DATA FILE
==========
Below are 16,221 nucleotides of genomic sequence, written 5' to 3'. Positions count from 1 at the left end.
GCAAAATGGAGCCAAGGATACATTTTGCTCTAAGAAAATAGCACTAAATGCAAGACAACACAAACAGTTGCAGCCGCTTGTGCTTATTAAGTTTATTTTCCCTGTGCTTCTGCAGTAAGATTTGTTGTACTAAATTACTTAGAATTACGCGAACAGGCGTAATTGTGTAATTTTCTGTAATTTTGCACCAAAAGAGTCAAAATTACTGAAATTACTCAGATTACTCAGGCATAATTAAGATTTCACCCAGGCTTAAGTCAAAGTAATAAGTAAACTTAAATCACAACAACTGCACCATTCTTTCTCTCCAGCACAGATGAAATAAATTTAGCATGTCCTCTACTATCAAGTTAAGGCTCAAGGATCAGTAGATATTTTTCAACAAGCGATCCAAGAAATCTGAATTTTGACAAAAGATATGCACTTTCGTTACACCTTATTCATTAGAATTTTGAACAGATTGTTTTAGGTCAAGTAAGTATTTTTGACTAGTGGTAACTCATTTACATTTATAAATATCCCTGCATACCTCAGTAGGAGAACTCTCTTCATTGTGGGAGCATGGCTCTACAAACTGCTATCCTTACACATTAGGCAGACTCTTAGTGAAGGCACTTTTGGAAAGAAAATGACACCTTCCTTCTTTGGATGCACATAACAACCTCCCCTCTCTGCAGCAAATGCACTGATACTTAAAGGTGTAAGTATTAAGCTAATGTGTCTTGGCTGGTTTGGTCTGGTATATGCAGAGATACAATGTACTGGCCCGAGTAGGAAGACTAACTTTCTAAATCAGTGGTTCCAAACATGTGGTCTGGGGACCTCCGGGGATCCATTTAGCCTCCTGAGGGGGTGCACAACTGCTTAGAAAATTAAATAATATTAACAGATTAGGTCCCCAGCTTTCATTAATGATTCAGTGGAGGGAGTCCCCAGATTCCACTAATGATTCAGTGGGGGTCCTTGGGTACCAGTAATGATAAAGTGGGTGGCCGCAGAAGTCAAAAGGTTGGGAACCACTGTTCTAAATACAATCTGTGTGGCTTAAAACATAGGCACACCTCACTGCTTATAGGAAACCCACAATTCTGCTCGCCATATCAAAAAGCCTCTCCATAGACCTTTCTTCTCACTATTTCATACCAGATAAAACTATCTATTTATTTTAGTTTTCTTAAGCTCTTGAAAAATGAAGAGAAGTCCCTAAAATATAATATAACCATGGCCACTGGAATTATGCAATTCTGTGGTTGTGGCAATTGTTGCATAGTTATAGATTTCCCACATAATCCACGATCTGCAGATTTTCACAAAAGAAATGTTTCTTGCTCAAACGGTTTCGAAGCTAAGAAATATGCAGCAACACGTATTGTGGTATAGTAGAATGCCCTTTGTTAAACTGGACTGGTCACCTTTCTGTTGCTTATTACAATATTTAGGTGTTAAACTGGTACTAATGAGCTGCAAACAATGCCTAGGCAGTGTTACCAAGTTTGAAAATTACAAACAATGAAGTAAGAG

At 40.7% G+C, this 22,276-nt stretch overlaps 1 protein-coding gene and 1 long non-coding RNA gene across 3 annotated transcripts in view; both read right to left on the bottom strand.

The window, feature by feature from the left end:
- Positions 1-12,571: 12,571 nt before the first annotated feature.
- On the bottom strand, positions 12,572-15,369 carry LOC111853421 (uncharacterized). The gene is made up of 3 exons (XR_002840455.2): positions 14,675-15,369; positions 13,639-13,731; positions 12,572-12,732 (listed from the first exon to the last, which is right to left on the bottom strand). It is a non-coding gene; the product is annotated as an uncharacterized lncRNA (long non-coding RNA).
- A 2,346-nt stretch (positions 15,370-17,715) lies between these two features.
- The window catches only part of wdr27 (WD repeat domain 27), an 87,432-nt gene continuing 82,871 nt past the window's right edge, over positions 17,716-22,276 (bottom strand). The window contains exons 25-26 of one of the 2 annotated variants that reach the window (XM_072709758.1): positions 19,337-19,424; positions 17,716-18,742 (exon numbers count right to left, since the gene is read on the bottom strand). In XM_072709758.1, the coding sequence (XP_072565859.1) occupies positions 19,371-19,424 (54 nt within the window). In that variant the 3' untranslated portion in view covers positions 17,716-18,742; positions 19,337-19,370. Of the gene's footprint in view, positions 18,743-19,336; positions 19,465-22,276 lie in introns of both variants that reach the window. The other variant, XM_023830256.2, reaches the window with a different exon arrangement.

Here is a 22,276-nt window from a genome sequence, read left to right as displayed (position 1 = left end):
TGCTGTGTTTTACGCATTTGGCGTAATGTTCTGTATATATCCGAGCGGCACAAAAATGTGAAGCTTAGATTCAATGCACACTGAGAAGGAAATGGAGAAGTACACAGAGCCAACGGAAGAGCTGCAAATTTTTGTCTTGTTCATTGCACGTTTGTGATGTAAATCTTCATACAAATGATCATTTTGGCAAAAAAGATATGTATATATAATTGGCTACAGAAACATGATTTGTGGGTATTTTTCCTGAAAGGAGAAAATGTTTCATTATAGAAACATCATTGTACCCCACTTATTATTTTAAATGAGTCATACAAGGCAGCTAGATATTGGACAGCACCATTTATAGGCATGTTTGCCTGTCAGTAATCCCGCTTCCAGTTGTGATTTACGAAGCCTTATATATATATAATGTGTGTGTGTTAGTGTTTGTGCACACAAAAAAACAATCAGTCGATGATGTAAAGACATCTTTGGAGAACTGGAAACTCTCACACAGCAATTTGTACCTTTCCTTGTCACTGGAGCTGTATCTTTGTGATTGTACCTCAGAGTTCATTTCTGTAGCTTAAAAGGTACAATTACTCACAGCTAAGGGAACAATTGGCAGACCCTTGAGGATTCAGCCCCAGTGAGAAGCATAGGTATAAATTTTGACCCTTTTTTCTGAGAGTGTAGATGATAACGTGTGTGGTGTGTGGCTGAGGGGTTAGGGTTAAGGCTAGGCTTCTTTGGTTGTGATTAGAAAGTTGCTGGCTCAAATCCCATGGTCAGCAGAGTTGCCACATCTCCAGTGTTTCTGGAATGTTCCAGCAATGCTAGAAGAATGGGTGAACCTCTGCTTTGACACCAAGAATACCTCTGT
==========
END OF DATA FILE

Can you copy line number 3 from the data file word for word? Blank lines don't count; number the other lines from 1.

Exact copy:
At 40.7% G+C, this 22,276-nt stretch overlaps 1 protein-coding gene and 1 long non-coding RNA gene across 3 annotated transcripts in view; both read right to left on the bottom strand.